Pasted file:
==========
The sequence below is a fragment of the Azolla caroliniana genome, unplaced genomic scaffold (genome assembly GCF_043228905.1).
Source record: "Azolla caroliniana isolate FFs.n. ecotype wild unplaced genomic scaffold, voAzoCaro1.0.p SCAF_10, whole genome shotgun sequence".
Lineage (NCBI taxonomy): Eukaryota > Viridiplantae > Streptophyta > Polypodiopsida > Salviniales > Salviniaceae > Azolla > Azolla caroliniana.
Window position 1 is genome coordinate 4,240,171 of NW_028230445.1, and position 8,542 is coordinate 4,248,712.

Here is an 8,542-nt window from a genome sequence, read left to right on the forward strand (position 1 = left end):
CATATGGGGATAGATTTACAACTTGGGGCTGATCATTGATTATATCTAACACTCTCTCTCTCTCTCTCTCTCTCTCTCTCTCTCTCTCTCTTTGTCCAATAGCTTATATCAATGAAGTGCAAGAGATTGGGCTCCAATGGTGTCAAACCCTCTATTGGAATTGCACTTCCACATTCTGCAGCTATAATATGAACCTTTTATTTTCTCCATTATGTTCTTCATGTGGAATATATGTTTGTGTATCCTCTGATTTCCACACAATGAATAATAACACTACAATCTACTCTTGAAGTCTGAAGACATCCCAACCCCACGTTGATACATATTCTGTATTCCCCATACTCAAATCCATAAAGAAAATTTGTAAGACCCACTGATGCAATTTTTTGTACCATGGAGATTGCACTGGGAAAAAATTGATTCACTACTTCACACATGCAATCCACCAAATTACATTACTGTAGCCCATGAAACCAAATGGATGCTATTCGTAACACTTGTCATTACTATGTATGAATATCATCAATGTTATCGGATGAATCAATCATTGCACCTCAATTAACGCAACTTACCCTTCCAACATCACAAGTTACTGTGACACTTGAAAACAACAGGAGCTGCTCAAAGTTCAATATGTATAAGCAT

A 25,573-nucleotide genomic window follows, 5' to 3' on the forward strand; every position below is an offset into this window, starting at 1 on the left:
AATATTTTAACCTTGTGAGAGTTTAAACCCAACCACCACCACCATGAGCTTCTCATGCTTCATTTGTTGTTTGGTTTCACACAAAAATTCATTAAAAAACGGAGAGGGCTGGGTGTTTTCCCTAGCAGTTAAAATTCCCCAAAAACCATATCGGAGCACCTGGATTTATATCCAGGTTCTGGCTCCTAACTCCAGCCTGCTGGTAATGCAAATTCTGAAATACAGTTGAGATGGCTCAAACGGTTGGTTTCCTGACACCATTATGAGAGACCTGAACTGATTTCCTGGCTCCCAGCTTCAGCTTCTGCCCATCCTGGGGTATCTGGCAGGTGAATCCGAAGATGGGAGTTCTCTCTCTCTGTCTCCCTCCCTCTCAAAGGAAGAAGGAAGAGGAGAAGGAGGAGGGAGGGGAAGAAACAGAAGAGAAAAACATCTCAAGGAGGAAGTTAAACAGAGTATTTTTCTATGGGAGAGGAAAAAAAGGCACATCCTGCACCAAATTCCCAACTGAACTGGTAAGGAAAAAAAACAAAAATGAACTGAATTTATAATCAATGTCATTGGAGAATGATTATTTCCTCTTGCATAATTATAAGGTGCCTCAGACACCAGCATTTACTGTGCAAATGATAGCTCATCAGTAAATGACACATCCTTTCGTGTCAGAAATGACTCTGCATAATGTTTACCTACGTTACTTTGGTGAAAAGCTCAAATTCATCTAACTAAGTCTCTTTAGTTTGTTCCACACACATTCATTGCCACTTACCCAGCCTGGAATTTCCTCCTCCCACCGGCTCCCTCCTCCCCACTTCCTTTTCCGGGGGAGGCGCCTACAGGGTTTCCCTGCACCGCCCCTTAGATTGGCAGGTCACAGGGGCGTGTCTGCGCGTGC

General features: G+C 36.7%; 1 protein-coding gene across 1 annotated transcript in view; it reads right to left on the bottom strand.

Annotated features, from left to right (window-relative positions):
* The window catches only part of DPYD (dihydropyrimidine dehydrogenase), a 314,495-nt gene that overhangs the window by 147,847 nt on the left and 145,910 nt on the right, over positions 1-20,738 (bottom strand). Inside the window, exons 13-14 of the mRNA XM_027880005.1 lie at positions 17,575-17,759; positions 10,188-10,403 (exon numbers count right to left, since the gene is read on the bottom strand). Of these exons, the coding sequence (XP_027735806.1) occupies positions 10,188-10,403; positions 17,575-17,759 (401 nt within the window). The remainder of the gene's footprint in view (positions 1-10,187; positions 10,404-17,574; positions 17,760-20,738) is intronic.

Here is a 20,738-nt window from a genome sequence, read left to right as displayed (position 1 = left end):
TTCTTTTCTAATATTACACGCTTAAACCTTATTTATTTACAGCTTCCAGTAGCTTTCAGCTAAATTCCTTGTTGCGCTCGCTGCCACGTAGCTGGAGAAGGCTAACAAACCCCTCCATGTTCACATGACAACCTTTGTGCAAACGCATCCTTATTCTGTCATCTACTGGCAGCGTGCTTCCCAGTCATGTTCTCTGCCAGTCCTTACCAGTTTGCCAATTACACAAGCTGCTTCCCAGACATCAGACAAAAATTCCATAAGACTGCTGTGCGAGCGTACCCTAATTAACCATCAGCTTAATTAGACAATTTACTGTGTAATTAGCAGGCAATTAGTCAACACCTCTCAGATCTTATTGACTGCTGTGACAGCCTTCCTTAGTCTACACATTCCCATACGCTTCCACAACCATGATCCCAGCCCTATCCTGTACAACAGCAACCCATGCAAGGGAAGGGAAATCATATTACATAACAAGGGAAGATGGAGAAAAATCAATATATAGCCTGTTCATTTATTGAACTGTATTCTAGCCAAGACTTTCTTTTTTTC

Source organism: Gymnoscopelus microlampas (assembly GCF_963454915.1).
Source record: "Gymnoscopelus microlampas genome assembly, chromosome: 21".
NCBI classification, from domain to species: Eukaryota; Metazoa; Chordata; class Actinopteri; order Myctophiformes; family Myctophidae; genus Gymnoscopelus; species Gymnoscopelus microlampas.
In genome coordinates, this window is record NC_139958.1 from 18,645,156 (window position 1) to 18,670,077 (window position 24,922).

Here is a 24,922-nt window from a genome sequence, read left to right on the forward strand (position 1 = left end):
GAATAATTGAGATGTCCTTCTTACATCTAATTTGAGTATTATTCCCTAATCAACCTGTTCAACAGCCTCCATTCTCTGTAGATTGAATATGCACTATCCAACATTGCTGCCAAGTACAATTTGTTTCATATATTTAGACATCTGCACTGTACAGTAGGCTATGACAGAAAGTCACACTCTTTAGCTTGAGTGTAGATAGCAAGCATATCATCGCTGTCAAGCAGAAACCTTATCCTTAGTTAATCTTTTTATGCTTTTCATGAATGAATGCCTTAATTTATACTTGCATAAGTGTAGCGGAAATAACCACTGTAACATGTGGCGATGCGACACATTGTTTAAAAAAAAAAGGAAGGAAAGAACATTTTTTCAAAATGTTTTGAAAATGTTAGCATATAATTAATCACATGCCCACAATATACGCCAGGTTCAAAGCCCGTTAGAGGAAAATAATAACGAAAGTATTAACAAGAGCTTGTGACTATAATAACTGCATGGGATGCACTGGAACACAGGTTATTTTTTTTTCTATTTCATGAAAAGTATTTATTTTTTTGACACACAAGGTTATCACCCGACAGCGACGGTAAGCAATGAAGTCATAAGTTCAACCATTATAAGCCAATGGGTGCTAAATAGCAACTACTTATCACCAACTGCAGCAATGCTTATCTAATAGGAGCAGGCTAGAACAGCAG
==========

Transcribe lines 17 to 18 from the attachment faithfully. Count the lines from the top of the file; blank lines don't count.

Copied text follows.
In genome coordinates, this window is record NC_139958.1 from 18,645,156 (window position 1) to 18,670,077 (window position 24,922).

Here is a 24,922-nt window from a genome sequence, read left to right on the forward strand (position 1 = left end):